One particular aspect of social tuning, stereotyping, has been a popular theme in this field’s research over time. One specific method explores the idea that individuals of a certain group are influenced by the ideas of others from the out-group (Crocker, Major & Steele, 1998). These interactions yield the particular stereotyped group to internalize and believe the way others view them. Therefore, self-stereotyping manifests in certain individuals.[1] However, in this case, the presence of self-stereotyping is immensely determined by the relationship with whom the stereotyped individual interacts with.[1][2]

In 2006, Sinclair and Huntsinger explored the idea of why other people will change their beliefs and attitudes in order to get along with others and feel accepted. Their research focuses on why individuals from targeted groups will act and behave according to "cultural stereotypes". They used two hypothesis originally coined by Hardin & Conley in 2001, "Affiliative Social-Tuning" and "Domain Relevance Hypothesis".[2][4] The first of these, “Affiliative Social-Tuning Hypothesis,” pertains to the idea that certain concepts will be shared between individuals especially when affiliative motivation is high. For example, in a situation with a member from a targeted group and a member from a neutral group, the former will act accordingly to how the latter stereotypes his group. However, this is contingent on the fact that affiliative motivation is high, in other words, if there is a desire for the former to create a bond with the latter.[4] The second, “Domain Relevance Hypothesis,” explains that "when confronted with multiple applicable views on which to construct a shared understanding with another person, an individual will choose to social tune toward only those views that will lead to the development of the most precise shared understanding with the person." [4] In other words, when many views are available to be socially tuned between individuals, only certain concepts will be shared. The concepts chosen are the ideas that yield the best common understanding between the two individuals.[1]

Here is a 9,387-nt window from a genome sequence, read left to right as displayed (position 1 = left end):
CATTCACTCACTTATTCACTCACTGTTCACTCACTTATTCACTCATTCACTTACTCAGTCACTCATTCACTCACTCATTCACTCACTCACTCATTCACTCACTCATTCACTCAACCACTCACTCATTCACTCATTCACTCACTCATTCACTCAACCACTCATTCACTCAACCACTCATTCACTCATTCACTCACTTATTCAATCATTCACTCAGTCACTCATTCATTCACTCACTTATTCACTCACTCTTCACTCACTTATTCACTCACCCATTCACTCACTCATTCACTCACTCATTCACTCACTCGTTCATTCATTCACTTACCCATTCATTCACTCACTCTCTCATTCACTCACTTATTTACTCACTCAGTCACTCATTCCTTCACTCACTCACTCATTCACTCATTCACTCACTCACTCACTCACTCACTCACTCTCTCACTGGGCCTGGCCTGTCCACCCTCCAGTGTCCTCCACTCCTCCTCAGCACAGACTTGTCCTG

Empirical approaches[edit]